The Heroine's Bookshelf
by Erin Blakemore
My rating: 4 of 5 stars
The Heroine's Bookshelf / 978-0-06-195876-2
In this book, the author has skillfully collected little vignette biographies (no more than 15-20 pages each) of 12 classic authors - all women, who wrote about women. In addition to the author biographies, author Blakemore also engages one of their famous heroines, and then passionately sets forth a case as to what life lesson we can still continue to derive from said heroine, and draws analogies to other similar heroines, ripe for the re-reading. The authors and characters featured here are:
1. Elizabeth Bennet from Pride and Prejudice by Jane Austen
2. Janie Crawford from Their Eyes Were Watching God by Zora Neal Hurston
3. Anne Shirley from Anne of Green Gables by Lucy Maud Montgomery
4. Celie from The Color Purple by Alice Walker
5. Francie Nolan from A Tree Grows in Brooklyn by Betty Smith
6. Claudine from The Claudine Novels by Colette
7. Scarlett O'Hara from Gone with the Wind by Margaret Mitchell
8. Scout Finch from To Kill a Mockingbird by Harper Lee
9. Laura Ingalls from The Little House on the Prairie by Laura Ingalls Wilder
10. Jane Eyre from Jane Eyre by Charlotte Bronte
11. Jo March from Little Women by Louisa May Alcott
12. Mary Lennox from The Secret Garden by Frances Hodgson Burnett
Author Blakemore does a superb job in setting out the mini-biographies of the authors. Opening each chapter with a tie-in to her own personal life, she segues smoothly into the life, times, and tribulations that each author faced in her personal journey to publication. There's a great deal of information packed into a satisfyingly tight package - even devoted fans will likely learn something new about their beloved authors. The comparative and contrasting life lessons embodied in the heroines is also set forth compactly - each heroine is given no more than 2 direct quotes from the source material; the bulk of her personality and relevance to modern readers is instead set forth in Blakemore's own words.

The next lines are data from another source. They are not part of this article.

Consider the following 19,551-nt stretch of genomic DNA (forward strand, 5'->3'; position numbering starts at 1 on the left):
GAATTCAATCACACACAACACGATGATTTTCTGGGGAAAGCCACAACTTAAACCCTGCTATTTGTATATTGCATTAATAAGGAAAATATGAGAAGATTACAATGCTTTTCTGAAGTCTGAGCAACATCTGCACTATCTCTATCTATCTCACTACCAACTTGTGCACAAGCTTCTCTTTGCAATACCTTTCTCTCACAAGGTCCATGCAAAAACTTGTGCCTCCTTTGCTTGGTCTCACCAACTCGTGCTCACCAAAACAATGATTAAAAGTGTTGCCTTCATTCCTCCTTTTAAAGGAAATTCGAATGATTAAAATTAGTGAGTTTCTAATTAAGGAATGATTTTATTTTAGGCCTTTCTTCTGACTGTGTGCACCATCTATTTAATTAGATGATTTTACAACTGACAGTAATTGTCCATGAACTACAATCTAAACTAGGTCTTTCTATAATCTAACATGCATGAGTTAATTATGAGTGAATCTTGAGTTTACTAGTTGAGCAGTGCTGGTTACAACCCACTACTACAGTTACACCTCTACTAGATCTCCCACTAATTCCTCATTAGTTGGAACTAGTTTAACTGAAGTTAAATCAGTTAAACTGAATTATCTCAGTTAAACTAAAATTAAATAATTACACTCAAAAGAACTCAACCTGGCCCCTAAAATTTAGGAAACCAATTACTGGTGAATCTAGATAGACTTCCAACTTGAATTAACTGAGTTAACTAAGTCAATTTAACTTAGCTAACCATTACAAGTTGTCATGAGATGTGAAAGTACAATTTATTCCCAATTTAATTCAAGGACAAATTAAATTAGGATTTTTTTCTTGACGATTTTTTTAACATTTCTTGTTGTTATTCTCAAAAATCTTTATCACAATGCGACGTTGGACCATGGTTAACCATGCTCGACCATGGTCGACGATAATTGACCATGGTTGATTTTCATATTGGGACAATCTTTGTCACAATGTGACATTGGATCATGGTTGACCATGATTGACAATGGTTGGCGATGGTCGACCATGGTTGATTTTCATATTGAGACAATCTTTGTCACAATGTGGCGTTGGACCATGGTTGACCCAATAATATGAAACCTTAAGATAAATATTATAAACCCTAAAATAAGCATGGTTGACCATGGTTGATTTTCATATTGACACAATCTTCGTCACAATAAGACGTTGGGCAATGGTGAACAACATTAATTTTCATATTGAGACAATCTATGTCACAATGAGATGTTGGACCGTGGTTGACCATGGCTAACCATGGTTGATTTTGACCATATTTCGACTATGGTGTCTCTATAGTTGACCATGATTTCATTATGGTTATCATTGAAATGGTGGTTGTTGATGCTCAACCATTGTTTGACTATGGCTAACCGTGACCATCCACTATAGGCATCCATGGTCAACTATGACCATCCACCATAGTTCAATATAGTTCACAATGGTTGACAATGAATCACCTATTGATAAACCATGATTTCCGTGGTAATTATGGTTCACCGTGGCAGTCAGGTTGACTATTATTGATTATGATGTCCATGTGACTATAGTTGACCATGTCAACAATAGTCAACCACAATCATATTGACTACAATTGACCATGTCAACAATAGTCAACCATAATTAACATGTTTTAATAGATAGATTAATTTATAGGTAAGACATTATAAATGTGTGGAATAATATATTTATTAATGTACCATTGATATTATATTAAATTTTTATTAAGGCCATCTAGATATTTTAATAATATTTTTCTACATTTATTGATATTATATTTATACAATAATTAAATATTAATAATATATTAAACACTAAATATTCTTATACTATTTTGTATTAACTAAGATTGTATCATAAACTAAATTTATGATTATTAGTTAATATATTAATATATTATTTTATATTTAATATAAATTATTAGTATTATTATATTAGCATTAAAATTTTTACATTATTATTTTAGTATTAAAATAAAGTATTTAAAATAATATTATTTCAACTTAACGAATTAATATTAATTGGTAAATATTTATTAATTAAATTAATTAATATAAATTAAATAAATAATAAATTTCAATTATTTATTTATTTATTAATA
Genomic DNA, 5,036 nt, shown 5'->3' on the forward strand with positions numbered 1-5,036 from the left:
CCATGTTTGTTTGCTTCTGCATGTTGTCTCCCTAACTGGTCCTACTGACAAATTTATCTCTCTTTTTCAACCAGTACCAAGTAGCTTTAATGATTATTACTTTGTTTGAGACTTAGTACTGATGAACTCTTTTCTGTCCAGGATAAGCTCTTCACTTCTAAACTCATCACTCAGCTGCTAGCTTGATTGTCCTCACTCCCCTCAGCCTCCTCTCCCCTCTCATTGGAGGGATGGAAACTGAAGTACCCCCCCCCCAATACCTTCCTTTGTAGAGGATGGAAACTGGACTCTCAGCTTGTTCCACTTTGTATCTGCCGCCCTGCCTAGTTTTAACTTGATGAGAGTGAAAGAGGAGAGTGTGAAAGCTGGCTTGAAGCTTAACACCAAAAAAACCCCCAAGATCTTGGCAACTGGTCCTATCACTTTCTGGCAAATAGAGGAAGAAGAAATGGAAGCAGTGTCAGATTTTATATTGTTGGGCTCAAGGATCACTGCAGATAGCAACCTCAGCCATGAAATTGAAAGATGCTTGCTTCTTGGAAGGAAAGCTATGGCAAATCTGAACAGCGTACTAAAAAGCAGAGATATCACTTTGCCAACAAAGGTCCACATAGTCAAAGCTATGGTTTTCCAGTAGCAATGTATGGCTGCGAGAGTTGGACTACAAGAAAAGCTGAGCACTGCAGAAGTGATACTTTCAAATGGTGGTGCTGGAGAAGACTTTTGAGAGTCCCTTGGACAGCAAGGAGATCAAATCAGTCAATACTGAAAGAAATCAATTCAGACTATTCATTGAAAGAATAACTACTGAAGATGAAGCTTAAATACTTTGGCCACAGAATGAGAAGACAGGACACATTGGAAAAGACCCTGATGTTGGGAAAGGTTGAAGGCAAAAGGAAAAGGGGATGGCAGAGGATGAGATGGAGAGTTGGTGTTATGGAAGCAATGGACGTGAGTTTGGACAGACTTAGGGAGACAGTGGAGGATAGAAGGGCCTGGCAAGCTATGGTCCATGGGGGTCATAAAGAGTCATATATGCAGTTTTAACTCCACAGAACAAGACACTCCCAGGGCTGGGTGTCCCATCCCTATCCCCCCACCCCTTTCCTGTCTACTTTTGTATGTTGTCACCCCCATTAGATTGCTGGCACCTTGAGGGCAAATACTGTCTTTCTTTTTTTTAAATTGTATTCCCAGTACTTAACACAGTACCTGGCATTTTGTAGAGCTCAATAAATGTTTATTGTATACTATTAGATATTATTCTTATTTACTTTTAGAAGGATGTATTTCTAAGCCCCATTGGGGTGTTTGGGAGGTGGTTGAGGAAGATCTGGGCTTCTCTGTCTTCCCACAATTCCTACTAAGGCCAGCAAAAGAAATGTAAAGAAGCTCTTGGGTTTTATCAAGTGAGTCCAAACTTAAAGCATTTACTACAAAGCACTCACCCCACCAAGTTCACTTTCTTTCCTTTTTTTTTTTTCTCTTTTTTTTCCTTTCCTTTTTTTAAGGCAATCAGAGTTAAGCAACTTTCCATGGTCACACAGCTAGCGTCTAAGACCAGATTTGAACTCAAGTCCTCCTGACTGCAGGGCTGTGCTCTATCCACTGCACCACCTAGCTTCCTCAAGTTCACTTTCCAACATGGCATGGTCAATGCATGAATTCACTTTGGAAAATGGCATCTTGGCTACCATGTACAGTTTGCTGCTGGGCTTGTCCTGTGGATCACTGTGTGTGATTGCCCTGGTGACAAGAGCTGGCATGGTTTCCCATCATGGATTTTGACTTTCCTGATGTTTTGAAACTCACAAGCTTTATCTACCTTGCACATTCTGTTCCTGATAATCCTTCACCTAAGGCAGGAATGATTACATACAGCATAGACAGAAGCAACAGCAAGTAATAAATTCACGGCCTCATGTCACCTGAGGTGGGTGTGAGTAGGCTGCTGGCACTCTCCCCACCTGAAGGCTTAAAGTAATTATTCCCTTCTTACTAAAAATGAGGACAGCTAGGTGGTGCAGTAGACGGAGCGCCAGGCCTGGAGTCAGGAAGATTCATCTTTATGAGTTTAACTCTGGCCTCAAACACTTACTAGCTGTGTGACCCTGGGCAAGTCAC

In her introduction, Blakemore asserts that these classic books are as much for re-reading as they are for initial readings - and I suspect that is as good a guide as any as to whether readers will individually enjoy "The Heroine's Bookshelf". If you've read and enjoyed the books on this list - and particularly if you like to *re-read* them, then you'll cherish the delight and meaning that this companion book heaps upon them.
If, on the other hand, you've never read some or all of these books, then "The Heroine's Bookshelf" could serve as a valuable guide to whether you might enjoy the works, and how to approach them - with some valuable insight, as well, on the author and her state of mind at the time of writing.
However, readers who did not much prefer the given novels, or who don't take especial pleasure in re-reading them will probably not find much here to delight their senses. This is not a work that celebrates life lessons and uses literary figures to illustrate them; this is a work that celebrates literary figures and uses life lessons to characterize them - both are very valid and useful approaches to writing a book, but the latter will have a very set audience, and the above list should allow readers to know going in what to expect.
I enjoyed "The Heroine's Bookshelf" - the author biographies are gripping and surprisingly vivid, and the celebrations of literary characters was enjoyable, even for the novels that I hadn't read recently enough to remember well. The book is very short - just under 200 pages - and you can rip through it in a short evening, but I don't think this is a book that's intended to be read in one setting. The format puts me in mind of the "daily devotionals" we used to read in the mornings, right down to the "lessons to consider" and "similar works" lists at the end of every chapter.
NOTE: This review is based on a free Advance Review Copy of this book provided through Amazon Vine.
~ Ana Mardoll
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